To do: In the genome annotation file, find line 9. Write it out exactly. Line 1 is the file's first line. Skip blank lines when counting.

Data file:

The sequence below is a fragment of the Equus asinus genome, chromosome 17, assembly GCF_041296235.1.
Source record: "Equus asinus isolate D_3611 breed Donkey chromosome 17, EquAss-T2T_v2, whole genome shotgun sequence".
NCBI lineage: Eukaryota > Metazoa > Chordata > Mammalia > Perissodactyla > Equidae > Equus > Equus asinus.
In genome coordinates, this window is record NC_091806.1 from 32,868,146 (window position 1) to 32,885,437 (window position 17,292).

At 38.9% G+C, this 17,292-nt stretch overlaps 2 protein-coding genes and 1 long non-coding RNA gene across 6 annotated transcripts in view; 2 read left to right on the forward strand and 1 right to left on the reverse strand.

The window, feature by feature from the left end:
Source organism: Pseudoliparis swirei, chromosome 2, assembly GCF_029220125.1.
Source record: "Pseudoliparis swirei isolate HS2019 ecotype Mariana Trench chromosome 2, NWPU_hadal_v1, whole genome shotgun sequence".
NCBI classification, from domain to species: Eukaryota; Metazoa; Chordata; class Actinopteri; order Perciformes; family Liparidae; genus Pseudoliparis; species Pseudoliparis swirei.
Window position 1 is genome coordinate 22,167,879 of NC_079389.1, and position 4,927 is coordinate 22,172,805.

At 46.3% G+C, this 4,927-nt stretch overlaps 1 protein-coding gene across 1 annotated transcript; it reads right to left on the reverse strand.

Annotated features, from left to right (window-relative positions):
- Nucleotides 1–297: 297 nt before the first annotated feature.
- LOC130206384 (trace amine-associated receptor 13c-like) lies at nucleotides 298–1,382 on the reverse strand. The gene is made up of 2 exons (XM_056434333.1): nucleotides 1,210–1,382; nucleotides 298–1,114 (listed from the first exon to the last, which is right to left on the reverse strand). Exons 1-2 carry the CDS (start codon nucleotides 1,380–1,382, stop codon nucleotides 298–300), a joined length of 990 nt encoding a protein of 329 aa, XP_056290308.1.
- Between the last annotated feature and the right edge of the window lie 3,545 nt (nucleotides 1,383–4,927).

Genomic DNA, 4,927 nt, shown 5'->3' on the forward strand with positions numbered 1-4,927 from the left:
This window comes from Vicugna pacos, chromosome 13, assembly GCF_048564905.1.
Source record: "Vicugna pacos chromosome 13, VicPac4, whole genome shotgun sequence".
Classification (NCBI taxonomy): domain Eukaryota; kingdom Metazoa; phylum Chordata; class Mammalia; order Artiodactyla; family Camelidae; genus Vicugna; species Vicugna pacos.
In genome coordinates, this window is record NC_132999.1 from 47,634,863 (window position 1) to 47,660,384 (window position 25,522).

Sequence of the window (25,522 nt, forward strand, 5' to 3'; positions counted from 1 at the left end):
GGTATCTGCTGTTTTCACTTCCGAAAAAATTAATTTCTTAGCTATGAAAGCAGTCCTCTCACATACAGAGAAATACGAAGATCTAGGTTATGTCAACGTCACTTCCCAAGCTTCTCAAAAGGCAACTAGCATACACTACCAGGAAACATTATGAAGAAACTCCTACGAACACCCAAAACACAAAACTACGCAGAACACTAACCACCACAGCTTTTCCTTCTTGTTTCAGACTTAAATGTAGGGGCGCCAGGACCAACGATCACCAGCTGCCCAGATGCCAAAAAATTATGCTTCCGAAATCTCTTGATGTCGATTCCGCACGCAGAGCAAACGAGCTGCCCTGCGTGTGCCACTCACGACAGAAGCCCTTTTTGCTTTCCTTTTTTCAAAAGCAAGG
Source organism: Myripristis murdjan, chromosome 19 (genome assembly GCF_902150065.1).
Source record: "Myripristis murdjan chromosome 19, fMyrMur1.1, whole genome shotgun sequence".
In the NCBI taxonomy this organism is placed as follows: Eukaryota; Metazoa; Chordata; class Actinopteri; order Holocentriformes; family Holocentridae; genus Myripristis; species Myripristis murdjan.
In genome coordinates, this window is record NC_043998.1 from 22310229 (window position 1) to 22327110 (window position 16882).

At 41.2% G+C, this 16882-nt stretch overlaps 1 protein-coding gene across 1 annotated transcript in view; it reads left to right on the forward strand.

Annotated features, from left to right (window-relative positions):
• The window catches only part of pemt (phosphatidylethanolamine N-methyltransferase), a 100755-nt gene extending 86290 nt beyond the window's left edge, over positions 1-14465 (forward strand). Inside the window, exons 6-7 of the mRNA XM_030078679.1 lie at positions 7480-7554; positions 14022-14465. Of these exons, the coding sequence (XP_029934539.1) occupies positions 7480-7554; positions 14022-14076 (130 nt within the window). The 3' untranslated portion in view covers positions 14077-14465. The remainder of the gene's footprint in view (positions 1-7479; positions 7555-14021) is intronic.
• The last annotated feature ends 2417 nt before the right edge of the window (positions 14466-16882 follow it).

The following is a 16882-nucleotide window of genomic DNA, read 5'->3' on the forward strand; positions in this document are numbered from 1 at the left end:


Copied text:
NCBI classification, from domain to species: Eukaryota; Metazoa; Chordata; class Actinopteri; order Perciformes; family Liparidae; genus Pseudoliparis; species Pseudoliparis swirei.